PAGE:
Why do rough surfaces appear glossy?

Lin Qi*, Mike J. Chantler, J. Paul Siebert, Junyu Dong

*Corresponding author for this work

Research output: Contribution to journalArticlepeer-review

19 Citations (Scopus)


The majority of work on the perception of gloss has been performed using smooth surfaces (e.g., spheres). Previous studies that have employed more complex surfaces reported that increasing mesoscale roughness increases perceived gloss [Psychol. Sci. 19, 196 (2008), J. Vis. 10(9), 13 (2010), Curr. Biol. 22, 1909 (2012)]. We show that the use of realistic rendering conditions is important and that, in contrast to [Psychol. Sci. 19, 196 (2008), J. Vis. 10(9), 13 (2010)], after a certain point increasing roughness further actually reduces glossiness. We investigate five image statistics of estimated highlights and show that for our stimuli, one in particular, which we term "percentage of highlight area," is highly correlated with perceived gloss. We investigate a simple model that explains the unimodal, nonmonotonic relationship between mesoscale roughness and percentage highlight area.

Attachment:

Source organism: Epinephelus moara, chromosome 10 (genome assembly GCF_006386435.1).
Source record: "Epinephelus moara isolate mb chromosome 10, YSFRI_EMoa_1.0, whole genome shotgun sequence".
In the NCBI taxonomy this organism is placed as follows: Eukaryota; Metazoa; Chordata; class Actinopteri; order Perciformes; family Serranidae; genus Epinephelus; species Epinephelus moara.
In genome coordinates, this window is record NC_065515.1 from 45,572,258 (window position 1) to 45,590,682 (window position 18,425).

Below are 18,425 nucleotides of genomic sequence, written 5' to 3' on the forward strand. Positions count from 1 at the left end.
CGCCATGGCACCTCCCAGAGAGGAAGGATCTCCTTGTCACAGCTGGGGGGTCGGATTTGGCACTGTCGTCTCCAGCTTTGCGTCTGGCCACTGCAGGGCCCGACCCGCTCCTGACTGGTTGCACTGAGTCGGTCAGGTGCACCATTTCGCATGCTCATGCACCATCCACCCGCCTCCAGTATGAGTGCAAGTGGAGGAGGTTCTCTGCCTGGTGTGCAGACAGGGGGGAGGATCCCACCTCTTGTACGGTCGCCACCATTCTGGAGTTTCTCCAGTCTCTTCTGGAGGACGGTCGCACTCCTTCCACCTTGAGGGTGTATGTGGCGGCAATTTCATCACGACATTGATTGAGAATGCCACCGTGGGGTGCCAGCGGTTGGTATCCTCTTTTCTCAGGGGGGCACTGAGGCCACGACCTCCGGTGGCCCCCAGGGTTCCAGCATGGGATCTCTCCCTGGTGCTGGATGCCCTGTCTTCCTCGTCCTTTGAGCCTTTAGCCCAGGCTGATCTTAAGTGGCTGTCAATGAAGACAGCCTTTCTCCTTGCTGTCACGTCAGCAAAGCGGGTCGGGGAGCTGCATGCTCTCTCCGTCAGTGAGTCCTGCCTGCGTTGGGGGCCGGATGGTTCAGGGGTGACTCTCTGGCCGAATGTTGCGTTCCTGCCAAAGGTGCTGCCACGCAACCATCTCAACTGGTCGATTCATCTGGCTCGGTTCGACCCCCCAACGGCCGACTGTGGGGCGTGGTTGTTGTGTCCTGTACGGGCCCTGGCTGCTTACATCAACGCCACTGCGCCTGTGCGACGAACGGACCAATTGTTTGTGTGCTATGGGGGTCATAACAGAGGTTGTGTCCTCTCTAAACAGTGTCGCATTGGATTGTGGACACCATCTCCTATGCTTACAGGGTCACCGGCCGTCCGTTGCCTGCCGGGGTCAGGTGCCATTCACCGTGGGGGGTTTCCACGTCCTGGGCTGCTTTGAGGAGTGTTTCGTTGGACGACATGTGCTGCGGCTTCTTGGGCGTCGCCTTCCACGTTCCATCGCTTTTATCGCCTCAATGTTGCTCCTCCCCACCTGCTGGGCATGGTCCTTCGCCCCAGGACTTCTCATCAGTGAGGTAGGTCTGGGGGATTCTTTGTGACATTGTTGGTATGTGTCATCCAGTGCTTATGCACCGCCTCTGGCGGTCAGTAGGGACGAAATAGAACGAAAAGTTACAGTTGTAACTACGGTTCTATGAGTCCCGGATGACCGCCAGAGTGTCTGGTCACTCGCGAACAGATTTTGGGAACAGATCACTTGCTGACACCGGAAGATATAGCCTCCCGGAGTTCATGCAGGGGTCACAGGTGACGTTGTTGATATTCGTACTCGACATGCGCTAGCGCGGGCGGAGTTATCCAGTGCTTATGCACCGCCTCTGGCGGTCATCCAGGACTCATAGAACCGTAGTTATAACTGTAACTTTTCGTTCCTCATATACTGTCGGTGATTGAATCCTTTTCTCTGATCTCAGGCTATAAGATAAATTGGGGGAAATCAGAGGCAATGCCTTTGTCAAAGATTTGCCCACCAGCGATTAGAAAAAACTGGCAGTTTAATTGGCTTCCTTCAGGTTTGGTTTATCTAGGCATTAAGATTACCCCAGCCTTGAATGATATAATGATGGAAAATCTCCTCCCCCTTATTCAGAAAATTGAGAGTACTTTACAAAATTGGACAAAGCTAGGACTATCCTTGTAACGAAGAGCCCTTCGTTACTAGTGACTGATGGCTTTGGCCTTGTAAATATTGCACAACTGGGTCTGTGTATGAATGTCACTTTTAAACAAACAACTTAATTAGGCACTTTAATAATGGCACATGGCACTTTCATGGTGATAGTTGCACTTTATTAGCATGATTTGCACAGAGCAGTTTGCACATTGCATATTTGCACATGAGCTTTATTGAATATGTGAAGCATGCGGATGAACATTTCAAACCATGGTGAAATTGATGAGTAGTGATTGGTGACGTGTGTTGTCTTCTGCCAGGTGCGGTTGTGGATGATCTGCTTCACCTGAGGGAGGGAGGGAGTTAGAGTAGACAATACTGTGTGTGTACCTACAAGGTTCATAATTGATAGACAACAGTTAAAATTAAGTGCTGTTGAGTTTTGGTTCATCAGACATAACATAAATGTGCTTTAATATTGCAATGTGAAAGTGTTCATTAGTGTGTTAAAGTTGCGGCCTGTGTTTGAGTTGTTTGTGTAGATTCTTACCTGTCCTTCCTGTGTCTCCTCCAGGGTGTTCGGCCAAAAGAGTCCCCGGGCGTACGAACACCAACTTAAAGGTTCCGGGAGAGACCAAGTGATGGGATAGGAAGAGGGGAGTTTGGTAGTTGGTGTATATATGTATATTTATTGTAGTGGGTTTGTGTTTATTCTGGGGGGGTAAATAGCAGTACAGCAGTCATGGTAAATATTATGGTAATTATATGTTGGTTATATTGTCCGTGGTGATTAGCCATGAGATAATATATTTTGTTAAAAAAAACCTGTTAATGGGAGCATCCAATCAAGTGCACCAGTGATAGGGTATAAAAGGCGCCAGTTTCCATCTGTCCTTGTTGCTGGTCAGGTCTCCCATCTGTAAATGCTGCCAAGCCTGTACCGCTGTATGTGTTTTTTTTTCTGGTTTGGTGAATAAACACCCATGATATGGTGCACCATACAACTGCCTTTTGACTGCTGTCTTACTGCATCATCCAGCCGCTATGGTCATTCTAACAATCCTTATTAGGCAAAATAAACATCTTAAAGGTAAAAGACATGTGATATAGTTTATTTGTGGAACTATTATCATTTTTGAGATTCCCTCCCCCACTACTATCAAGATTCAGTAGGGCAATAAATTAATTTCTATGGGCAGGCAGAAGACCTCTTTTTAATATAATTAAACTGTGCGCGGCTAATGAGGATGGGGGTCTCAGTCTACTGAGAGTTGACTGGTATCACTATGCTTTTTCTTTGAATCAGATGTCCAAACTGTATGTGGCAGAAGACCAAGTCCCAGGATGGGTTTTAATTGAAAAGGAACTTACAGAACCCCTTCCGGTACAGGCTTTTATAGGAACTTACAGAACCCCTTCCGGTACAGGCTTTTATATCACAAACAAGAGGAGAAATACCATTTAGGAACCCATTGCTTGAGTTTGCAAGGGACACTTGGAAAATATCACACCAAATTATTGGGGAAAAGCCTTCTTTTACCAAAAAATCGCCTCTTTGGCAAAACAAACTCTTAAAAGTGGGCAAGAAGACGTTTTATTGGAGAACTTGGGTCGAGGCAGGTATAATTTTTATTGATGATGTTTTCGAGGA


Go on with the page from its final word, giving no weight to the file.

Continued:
Original languageEnglish
Pages (from-to)935-943
Number of pages9
JournalJournal of the Optical Society of America A
Issue number5
Publication statusPublished - 1 May 2014

ASJC Scopus subject areas

  • Atomic and Molecular Physics, and Optics
  • Electronic, Optical and Magnetic Materials
  • Computer Vision and Pattern Recognition


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